What Is the Heart-Healthy DASH Diet?

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What Is the Heart-Healthy DASH Diet?

A common eating plan with a catchy acronym — the DASH diet — is designed to help you lower your blood pressure, but exactly what can you eat while on it?

The DASH (Dietary Approaches to Stop Hypertension) diet has been around for almost 25 years and it’s still one of the top diets recommended for overall good health and heart disease prevention.

1. What is the DASH diet?

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DASH was originally created to help with high blood pressure, based on studies sponsored by the U.S. National Heart, Lung, and Blood Institute (NHLBI).

It is a list of daily and weekly nutritional goals, rather than a specific meal plan, according to the NHLBI.

Comprised of eating vegetables, fruits and whole grains, fat-free and low-fat dairy products, fish, poultry, beans, nuts and vegetable oils, DASH limits fatty meats, full-fat dairy, tropical oils, sugar-sweetened beverages and sweets.

2. Benefits of the DASH diet

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Following it lowers high blood pressure, improves cholesterol and helps prevent type 2 diabetes, while cutting the chances of kidney and heart disease, heart failure and stroke, according to the National Library of Medicine.

The combination of nutrients and less sodium lowers blood pressure, but even without altering sodium intake, following the other parts of the diet was still good at lowering hypertension, according to the NIH.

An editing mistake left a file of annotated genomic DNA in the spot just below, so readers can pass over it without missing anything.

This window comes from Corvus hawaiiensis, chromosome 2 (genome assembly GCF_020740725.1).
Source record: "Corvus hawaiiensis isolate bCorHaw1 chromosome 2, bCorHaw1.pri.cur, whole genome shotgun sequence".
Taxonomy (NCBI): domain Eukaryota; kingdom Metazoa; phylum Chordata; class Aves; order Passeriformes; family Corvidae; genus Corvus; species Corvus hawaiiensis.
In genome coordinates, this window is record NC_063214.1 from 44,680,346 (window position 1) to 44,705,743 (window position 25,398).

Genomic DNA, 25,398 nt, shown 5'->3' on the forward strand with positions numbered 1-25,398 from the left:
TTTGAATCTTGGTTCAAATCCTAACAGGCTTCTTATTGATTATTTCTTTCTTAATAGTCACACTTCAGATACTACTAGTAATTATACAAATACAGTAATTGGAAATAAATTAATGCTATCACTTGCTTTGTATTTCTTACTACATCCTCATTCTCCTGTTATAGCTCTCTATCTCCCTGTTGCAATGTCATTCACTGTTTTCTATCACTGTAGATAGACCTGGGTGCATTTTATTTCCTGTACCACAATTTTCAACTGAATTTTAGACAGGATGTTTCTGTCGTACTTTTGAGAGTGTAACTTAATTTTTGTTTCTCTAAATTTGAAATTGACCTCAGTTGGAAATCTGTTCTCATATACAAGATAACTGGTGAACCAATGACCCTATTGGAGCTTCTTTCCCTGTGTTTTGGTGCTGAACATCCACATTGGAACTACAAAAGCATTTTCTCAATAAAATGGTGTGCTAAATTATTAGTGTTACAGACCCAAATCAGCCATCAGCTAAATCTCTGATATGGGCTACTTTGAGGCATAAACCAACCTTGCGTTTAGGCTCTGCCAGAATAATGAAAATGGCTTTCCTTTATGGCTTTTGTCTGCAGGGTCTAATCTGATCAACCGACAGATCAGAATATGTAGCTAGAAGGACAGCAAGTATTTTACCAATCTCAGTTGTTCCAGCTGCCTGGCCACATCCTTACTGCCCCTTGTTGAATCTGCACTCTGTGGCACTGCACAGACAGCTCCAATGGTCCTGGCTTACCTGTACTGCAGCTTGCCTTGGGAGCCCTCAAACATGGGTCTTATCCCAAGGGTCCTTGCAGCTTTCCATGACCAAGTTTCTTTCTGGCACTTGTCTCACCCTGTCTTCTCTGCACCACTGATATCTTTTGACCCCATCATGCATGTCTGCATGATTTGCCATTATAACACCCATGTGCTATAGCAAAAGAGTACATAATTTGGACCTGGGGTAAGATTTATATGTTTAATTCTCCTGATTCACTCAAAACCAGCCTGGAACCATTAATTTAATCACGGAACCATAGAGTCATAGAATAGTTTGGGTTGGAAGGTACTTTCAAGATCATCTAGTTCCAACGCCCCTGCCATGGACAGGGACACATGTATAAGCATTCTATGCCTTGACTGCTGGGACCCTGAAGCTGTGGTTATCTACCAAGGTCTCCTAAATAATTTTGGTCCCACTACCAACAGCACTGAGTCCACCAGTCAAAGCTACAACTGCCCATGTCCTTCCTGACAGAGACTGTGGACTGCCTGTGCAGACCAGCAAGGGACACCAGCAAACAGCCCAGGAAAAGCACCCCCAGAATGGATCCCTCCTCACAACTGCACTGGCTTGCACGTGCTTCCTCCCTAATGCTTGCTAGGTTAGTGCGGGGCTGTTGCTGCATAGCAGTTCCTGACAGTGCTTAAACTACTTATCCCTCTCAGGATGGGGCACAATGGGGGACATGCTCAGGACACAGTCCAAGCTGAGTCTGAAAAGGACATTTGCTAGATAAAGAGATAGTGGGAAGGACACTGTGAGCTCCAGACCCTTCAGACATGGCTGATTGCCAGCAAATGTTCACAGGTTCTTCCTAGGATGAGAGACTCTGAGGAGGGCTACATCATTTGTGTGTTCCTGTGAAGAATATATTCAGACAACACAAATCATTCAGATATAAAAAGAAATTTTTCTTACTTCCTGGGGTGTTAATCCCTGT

People who follow those heart-healthy eating patterns have up to a 28% lower cardiovascular death rate, according to the guidance, which cited past research.

3. DASH diet food list

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This diet recommends eating certain quantities of each of the specified food groups, a number that may vary based on body size. The NHLBI gives a guideline based on a 2,000-calorie diet for an average-size person.

  • Grains: 6 to 8 servings daily

  • Meats, poultry and fish: 6 ounces or fewer daily

  • Vegetables: 4 to 5 daily servings

  • Fruits: 4 to 5 daily servings

  • Low-fat or fat-free dairy: 2 to 3 daily servings

  • Fats and oils: 2 to 3 daily servings

  • Sodium: up to 2,300 mg per day, 1,500 mg daily would be even better

  • Nuts, seeds, dry beans and peas: 4 to 5 weekly servings

  • Sweets: 5 or fewer weekly servings

4. Getting started on the DASH diet meal plan

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Start slowly, experts suggest. Keep servings of meat small. Add one serving of fruit or veggies each day to increase gradually. Slowly add more vegetarian meals to your diet.

Read nutrition labels, the AHA recommends.

5. Source and more information

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